Francis Picabia’s career was audacious and inventive. Throughout his seventy-four years, he explored the diverse artistic movements of his time, encompassing painting, performance, publishing and film; an exceptional feat during such an exciting period in art. He is most famously known as one of the founding fathers of the Dada movement, along with Marcel Duchamp and Tristan Tzara, but the young artist first made his name as an Impressionist painter at the debut of the twentieth century.
Born in Paris on 22 January 1879 to a French mother and a Cuban father, descended from Spanish aristocracy, Picabia showed great artistic promise and a vibrant personality from a young age. In his youth, in order to finance his stamp collection, Picabia copied his fathers’ collection of Spanish oil paintings, switching the copies with the originals which he in turn sold. Picabia studied at the École des Beaux-Arts and at the École des Arts Decoratifs in Paris alongside Georges Braque in the late 1990’s. Vincent Van Gogh and Toulouse Lautrec had only recently graduated when Picabia joined.
Picabia’s earliest dated works in his Impressionist style were painted in 1902 executed during a trip to the South of France with Georges Pissarro, the son of Camille Pissarro. The two travelled to Le Midi to meet Georges’ brother Ludovic-Rodolphe Pissarro. It was during this trip that Picabia began experimenting with the Impressionist style with a freshness and spontaneity. As well as the costal seascapes of Martigues and the south of France, Picabia was drawn to the medieval town of Moret-sur-Loing, which was favoured by his Impressionist forebears, particularly Alfred Sisley. Following in Sisley’s footsteps, Picabia painted the landscape in changing atmospheric conditions and at different times of the day in order to capture variations of light and colours within the landscape.
Picabia continued to master the Impressionist technique. He exhibited his works at the Salon des Artistes Français, the Salon des Indépendants and the Salon d’Automne in 1903. In 1905 he signed a three-year contract with the dealer Gustave Danthon, who held Picabia’s first solo exhibition at the prestigious Galerie Haussmann. His paintings were met with great acclaim, with critics stating that Picabia’s Impressionist work was personal and unique, far from being derivative of the work of the Impressionist masters. Picabia went on to hold a second successful exhibition with the Galerie Haussmann in 1907. One reviewer ecstatically declared, “Never would we have dared imagine that M. Picabia could arrive so quickly at this maturity, this mastery.” Unlike his predecessors, however, Picabia is believed to have worked from photographic postcards rather than immersing himself in nature and painting outdoors. In this, he travestied the original spirit of Impressionism and that style’s en plein air (in the open air) techniques. Camille Pissarro, whose sons were close friends with the young painter, noted that Picabia’s practice was shocking in the way he travestied the original spirit of Impressionism and en plein air techniques.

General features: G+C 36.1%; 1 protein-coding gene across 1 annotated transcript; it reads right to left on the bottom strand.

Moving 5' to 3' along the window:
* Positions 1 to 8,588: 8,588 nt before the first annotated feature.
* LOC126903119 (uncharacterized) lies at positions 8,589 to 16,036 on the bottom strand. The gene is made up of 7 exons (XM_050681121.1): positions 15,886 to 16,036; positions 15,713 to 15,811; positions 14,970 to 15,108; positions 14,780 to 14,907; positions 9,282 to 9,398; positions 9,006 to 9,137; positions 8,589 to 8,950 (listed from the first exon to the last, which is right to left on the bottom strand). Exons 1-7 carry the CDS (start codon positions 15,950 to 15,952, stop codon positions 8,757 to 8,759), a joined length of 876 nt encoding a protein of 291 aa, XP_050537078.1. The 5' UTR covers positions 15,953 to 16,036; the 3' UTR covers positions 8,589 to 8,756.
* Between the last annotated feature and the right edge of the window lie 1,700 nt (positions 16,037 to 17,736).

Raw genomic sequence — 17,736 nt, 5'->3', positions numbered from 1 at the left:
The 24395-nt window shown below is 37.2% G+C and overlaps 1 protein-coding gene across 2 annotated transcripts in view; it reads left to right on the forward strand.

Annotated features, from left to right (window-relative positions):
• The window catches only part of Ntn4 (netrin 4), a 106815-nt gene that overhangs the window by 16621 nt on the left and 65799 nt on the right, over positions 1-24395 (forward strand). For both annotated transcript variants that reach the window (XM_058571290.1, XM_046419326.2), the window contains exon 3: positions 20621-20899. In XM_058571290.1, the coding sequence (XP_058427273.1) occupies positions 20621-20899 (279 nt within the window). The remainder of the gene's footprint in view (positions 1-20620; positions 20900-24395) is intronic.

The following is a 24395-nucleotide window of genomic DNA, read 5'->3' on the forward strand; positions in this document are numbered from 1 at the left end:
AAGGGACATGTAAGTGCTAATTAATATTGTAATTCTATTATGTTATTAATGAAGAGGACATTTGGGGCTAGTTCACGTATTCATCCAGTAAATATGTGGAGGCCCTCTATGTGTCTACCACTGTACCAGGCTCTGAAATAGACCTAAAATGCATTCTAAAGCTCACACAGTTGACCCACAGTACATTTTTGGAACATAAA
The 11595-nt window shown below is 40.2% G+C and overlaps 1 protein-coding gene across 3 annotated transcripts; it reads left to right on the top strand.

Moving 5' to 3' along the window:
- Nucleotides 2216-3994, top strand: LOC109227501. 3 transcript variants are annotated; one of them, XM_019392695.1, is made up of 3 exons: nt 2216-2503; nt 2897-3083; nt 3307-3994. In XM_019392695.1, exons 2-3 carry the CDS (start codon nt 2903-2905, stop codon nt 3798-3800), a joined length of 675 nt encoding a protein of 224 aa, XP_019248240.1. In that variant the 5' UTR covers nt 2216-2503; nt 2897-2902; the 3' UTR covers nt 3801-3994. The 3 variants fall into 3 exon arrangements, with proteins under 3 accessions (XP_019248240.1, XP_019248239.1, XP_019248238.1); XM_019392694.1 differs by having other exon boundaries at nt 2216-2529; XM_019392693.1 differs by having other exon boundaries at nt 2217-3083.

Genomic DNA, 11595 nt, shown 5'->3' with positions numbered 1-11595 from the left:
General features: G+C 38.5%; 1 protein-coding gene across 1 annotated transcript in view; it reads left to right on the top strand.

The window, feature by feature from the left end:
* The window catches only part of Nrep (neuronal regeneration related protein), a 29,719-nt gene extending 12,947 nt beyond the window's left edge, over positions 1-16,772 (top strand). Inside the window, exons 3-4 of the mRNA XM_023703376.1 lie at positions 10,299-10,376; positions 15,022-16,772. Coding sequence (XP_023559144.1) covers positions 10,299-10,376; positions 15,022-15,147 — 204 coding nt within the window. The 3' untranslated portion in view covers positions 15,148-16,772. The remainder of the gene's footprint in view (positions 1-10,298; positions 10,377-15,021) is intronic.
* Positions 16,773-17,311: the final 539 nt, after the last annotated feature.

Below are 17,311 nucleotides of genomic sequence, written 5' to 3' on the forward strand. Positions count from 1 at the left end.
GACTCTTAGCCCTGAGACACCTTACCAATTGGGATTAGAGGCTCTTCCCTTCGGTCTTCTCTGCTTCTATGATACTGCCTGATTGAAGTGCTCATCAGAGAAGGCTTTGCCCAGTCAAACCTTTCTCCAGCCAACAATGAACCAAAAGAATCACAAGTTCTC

Shortly after the brilliant 1907 exhibition, Picabia’s style changed to focus on Neo-Impressionism, influenced by Signac, and he abandoned his Impressionist tendencies. Picabia viewed his art as an intimate extension of his life. It was a means to express his likes and dislikes, his thoughts and feelings—often without distinguishing between those that were serious or trivial, public or private. That attitude made for enormous variety in the styles and quality of his work, and he insisted on such freedom of expression even when it meant that most of the public might not like or understand what he was doing.
Picabia's work is held in the Permanent collections of the following museums: The Museum of Modern Art in Manhattan, The Art Institute of Chicago, the Guggenheim Museum, The Whitney Museum of American Art, among others.